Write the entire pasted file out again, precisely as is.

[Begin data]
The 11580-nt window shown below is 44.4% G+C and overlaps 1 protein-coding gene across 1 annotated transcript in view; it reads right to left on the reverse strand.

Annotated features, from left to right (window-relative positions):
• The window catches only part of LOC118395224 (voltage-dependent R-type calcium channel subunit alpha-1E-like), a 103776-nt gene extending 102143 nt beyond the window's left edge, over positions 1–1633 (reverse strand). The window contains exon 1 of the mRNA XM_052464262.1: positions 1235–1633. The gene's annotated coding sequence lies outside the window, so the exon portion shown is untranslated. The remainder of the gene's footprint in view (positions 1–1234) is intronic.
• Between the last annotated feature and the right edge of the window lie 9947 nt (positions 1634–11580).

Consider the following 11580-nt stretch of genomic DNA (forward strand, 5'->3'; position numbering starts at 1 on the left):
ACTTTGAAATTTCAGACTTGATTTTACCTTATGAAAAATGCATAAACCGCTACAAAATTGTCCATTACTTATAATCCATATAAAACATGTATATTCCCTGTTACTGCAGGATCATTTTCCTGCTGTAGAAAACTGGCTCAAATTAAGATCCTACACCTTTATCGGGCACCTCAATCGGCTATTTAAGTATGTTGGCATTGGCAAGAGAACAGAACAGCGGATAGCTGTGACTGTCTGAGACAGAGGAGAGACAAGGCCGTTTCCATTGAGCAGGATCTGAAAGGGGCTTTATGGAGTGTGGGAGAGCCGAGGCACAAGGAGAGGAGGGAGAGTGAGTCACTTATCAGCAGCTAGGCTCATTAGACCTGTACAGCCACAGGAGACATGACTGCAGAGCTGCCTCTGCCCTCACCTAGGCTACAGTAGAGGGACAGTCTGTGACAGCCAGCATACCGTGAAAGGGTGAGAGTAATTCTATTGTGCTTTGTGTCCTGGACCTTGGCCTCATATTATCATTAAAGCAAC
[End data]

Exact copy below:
The 11580-nt window shown below is 44.4% G+C and overlaps 1 protein-coding gene across 1 annotated transcript in view; it reads right to left on the reverse strand.

Annotated features, from left to right (window-relative positions):
• The window catches only part of LOC118395224 (voltage-dependent R-type calcium channel subunit alpha-1E-like), a 103776-nt gene extending 102143 nt beyond the window's left edge, over positions 1–1633 (reverse strand). The window contains exon 1 of the mRNA XM_052464262.1: positions 1235–1633. The gene's annotated coding sequence lies outside the window, so the exon portion shown is untranslated. The remainder of the gene's footprint in view (positions 1–1234) is intronic.
• Between the last annotated feature and the right edge of the window lie 9947 nt (positions 1634–11580).

Consider the following 11580-nt stretch of genomic DNA (forward strand, 5'->3'; position numbering starts at 1 on the left):
ACTTTGAAATTTCAGACTTGATTTTACCTTATGAAAAATGCATAAACCGCTACAAAATTGTCCATTACTTATAATCCATATAAAACATGTATATTCCCTGTTACTGCAGGATCATTTTCCTGCTGTAGAAAACTGGCTCAAATTAAGATCCTACACCTTTATCGGGCACCTCAATCGGCTATTTAAGTATGTTGGCATTGGCAAGAGAACAGAACAGCGGATAGCTGTGACTGTCTGAGACAGAGGAGAGACAAGGCCGTTTCCATTGAGCAGGATCTGAAAGGGGCTTTATGGAGTGTGGGAGAGCCGAGGCACAAGGAGAGGAGGGAGAGTGAGTCACTTATCAGCAGCTAGGCTCATTAGACCTGTACAGCCACAGGAGACATGACTGCAGAGCTGCCTCTGCCCTCACCTAGGCTACAGTAGAGGGACAGTCTGTGACAGCCAGCATACCGTGAAAGGGTGAGAGTAATTCTATTGTGCTTTGTGTCCTGGACCTTGGCCTCATATTATCATTAAAGCAAC